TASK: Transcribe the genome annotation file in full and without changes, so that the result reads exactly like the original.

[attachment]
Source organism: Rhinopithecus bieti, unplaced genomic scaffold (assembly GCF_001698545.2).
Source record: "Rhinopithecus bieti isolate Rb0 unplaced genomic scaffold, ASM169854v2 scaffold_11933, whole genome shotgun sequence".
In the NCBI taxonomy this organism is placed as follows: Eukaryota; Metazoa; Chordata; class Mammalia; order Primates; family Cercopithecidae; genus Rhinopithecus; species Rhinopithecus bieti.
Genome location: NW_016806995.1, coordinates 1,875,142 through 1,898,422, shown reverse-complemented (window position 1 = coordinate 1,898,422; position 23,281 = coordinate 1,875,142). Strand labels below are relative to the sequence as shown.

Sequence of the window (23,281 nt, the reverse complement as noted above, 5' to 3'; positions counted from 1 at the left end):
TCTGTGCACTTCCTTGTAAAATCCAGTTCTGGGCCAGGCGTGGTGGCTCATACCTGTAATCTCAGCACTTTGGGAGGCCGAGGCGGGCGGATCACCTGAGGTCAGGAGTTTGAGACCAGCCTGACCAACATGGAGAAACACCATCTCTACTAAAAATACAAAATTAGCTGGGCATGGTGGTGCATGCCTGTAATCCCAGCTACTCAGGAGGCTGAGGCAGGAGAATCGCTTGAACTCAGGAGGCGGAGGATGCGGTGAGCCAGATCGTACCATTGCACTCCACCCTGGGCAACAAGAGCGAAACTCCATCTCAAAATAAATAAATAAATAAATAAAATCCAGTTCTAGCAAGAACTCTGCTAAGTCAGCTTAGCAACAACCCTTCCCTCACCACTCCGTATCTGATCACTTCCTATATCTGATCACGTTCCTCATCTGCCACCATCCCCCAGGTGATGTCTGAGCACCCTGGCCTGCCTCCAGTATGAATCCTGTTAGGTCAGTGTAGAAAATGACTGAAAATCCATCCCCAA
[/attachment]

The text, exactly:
Source organism: Rhinopithecus bieti, unplaced genomic scaffold (assembly GCF_001698545.2).
Source record: "Rhinopithecus bieti isolate Rb0 unplaced genomic scaffold, ASM169854v2 scaffold_11933, whole genome shotgun sequence".
In the NCBI taxonomy this organism is placed as follows: Eukaryota; Metazoa; Chordata; class Mammalia; order Primates; family Cercopithecidae; genus Rhinopithecus; species Rhinopithecus bieti.
Genome location: NW_016806995.1, coordinates 1,875,142 through 1,898,422, shown reverse-complemented (window position 1 = coordinate 1,898,422; position 23,281 = coordinate 1,875,142). Strand labels below are relative to the sequence as shown.

Sequence of the window (23,281 nt, the reverse complement as noted above, 5' to 3'; positions counted from 1 at the left end):
TCTGTGCACTTCCTTGTAAAATCCAGTTCTGGGCCAGGCGTGGTGGCTCATACCTGTAATCTCAGCACTTTGGGAGGCCGAGGCGGGCGGATCACCTGAGGTCAGGAGTTTGAGACCAGCCTGACCAACATGGAGAAACACCATCTCTACTAAAAATACAAAATTAGCTGGGCATGGTGGTGCATGCCTGTAATCCCAGCTACTCAGGAGGCTGAGGCAGGAGAATCGCTTGAACTCAGGAGGCGGAGGATGCGGTGAGCCAGATCGTACCATTGCACTCCACCCTGGGCAACAAGAGCGAAACTCCATCTCAAAATAAATAAATAAATAAATAAAATCCAGTTCTAGCAAGAACTCTGCTAAGTCAGCTTAGCAACAACCCTTCCCTCACCACTCCGTATCTGATCACTTCCTATATCTGATCACGTTCCTCATCTGCCACCATCCCCCAGGTGATGTCTGAGCACCCTGGCCTGCCTCCAGTATGAATCCTGTTAGGTCAGTGTAGAAAATGACTGAAAATCCATCCCCAA